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Huge rescue operation underway in Otago’s high country

A massive rescue operation is under way in Otago’s high country, where thousands of sheep and cattle are stranded in thick snow cover.

Volunteers are needed to help farmers access and feed stock on about 40 stations above 500m throughout the region.

Otago’s high country farms are among the worst-hit in the South Island.

Up to one metre of snow has isolated sheep and cattle and prevented farmers from surveying the damage, so it is too soon to know the extent of stock losses.

Yesterday’s clear skies gave farmers their first opportunity to assess the situation and start snow-raking – making tracks through deep snow so stock can gain access to winter feed.

Snow also started thawing for the first time yesterday, since falling on Tuesday and Wednesday.

All snow warnings have been lifted.

Snow lying in a thick layer is expected to persist on the ground for some time, due to low temperatures and short days.

Today, farmers will continue snow-raking so stranded sheep and cattle can make their way to areas where they can be fed.

Helicopters will continue to be used on many high country stations where snow is too thick for tractors and bulldozers.

Yesterday, Helicopters Otago had seven aircraft in the air working to help between 20 and 30 high country stations.

Pilot David Gale said the snow was widespread, from Tarras to St Bathans to Danseys Pass, across Naseby, Kyeburn, Clarks Junction, and down to the hills around Roxburgh and Lawrence.

”The 2002 snowfall was more in isolated pockets, but this covers a much larger area. Today was the first time farmers could get a clear look at their farms – a lot of plans have been made today,” Mr Gale said.

At Waipori Station, on the edge of Lake Mahinerangi, about 30,000 sheep, 2000 breeding cattle and 1000 calves were stuck in snow 80cm deep.

Dave and Hayley Vaughan have managed the Landcorp farm for about a year, but neighbours said it was the worst snow they had seen in the area for decades.

Mrs Vaughan said they were ”extremely fortunate” to have electricity, unlike some nearby farmers.

”All of our snow came on Wednesday night and this is the first day we’ve been able to get access by helicopter. About one third of the farm on the north side of the lake is cut off so, first thing this morning, the boys went to have a look to see what state the stock were in,” she said yesterday.

Young sheep were especially weakened by the snow and unable to get out of gullies, so tracks had to be made for the animals to access places where winter feed could be dropped.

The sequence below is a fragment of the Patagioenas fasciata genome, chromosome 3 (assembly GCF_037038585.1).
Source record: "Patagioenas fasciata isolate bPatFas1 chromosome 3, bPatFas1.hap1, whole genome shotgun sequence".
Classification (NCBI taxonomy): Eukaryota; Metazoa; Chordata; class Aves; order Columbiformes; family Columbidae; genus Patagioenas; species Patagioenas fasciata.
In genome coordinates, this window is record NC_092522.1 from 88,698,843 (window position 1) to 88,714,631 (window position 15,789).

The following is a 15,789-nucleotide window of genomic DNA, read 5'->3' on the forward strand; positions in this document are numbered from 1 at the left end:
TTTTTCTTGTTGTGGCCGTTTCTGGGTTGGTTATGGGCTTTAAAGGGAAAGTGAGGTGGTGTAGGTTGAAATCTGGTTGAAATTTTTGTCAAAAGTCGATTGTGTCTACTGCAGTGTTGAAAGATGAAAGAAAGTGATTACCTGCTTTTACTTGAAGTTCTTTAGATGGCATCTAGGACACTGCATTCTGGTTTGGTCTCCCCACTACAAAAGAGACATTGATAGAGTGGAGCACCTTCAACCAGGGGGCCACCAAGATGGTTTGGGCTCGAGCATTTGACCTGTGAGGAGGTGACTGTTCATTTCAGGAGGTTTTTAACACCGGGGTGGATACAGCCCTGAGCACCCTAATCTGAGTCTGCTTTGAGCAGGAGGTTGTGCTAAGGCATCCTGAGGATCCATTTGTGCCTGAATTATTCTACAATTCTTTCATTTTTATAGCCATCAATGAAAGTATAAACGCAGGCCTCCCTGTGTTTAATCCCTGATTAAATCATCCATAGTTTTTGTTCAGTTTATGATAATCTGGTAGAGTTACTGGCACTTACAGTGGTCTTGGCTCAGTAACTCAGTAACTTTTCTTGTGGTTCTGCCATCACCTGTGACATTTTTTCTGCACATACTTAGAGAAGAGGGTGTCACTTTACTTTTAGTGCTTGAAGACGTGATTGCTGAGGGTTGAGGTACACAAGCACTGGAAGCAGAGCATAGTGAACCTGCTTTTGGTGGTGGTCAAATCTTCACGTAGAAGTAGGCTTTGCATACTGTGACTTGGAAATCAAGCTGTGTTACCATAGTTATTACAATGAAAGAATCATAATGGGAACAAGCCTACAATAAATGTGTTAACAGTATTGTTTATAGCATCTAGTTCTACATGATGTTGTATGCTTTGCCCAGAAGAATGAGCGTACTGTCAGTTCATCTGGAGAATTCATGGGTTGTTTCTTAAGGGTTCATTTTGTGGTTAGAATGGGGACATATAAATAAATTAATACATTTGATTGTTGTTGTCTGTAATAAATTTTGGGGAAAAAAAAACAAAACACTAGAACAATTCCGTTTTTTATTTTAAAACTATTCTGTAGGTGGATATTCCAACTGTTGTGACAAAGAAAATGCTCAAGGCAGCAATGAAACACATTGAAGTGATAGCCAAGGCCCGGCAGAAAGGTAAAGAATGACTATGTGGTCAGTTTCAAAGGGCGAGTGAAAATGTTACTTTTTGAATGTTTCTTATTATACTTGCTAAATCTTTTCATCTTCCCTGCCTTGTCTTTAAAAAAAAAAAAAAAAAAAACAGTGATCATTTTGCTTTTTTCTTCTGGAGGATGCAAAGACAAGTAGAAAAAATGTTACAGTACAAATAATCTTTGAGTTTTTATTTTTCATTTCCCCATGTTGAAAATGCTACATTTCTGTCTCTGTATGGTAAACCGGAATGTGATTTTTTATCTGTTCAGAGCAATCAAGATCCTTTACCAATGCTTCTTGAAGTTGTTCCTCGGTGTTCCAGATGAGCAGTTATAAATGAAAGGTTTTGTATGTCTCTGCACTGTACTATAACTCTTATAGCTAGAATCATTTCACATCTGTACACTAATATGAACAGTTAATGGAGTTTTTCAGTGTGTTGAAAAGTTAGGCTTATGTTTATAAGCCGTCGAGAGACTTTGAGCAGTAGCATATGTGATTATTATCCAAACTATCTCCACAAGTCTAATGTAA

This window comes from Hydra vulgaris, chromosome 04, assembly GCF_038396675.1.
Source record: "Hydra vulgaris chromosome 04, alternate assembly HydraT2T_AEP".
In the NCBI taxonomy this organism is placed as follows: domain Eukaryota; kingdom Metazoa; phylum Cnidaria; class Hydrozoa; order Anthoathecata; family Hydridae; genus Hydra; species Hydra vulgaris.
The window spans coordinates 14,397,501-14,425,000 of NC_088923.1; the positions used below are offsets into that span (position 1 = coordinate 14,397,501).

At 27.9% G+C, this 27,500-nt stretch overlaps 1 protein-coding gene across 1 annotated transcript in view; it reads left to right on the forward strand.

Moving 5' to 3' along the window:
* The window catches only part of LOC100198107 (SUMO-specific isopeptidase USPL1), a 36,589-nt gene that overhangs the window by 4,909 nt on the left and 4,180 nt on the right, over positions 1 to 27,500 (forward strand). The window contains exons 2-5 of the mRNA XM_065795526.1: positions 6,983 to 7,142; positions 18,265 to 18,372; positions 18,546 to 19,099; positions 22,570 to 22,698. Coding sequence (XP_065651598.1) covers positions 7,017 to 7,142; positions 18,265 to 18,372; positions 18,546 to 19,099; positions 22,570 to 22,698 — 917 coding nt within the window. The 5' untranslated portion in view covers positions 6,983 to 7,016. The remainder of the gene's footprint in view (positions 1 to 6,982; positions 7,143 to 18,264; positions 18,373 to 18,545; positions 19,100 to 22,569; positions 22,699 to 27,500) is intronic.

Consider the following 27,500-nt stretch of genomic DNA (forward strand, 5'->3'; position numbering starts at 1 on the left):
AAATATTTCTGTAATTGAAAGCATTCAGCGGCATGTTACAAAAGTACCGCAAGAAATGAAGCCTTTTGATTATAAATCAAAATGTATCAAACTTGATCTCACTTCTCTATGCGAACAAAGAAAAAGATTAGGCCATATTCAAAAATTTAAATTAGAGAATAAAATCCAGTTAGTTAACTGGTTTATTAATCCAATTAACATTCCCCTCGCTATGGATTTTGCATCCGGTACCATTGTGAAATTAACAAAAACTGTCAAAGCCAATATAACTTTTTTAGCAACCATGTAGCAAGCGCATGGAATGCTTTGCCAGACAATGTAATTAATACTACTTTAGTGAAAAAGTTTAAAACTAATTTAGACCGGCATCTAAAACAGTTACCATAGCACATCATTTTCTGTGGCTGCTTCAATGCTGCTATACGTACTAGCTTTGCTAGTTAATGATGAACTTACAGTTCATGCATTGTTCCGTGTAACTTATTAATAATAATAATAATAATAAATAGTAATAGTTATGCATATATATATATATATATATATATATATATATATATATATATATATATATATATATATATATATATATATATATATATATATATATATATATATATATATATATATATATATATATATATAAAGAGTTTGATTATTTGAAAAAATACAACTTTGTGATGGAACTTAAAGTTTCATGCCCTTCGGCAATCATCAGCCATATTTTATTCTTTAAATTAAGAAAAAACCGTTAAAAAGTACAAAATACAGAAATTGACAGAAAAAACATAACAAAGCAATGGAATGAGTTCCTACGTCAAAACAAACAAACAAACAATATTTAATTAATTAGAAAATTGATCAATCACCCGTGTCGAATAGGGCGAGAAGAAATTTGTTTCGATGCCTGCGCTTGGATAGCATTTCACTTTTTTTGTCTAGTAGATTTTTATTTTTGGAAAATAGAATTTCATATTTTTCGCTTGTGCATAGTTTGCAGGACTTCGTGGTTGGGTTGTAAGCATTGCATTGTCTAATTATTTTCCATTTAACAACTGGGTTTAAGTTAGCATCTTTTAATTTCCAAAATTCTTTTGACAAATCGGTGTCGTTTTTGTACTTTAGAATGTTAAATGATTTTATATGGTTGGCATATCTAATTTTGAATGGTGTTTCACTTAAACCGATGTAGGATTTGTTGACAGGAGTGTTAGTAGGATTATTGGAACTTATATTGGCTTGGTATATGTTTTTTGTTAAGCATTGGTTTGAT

”We put stock in our most sheltered paddocks before the snow, but the sheer volume of snow and it coming all at once has caused problems. We never imagined it would be this much,” Mrs Vaughan said.

Mount Gowrie Station owners Jim and Ainslie Macdonald, at Clarks Junction, were also happy to have power, considering ”well over a metre” of snow had fallen on their farm.

”This is day five and we haven’t been able to find some stock. We’ve had to have the helicopters in to find them. About 20 years ago, we had a seriously bad snowfall when we didn’t see a paddock for 42 days, but this one we would consider worse. Mother Nature has thrown us a wild card this time,” Mrs Macdonald said.

The Taieri was in for ”an awful lot” of water from thawing snow, and in the meantime ”exhausted” sheep would need much of the winter feed, she said.

Maniototo Rugby Club players and members helped snow-rake on captain Logan Dowling’s Kyeburn farm at the weekend.

Charlie Hore said his own farm at Patearoa only had about 20cm of snow, but it was ”unbelievable” at the other end of the plain, where up to a metre of snow had people from throughout the Maniototo rallying to help for worst-affected farmers.

Volunteers would be needed all week to help clear tracks for stock in the snow.

Those interested in helping could contact Otago Rural Support Trust co-ordinator David Mellish on 021 102-9890 or via his email:

”Any volunteers who are fit and able and willing will be much appreciated,” Mr Mellish said.

”They need to have really warm clothing and a change of clothes,” he noted.

– Homepage image / Malcolm Gayfer



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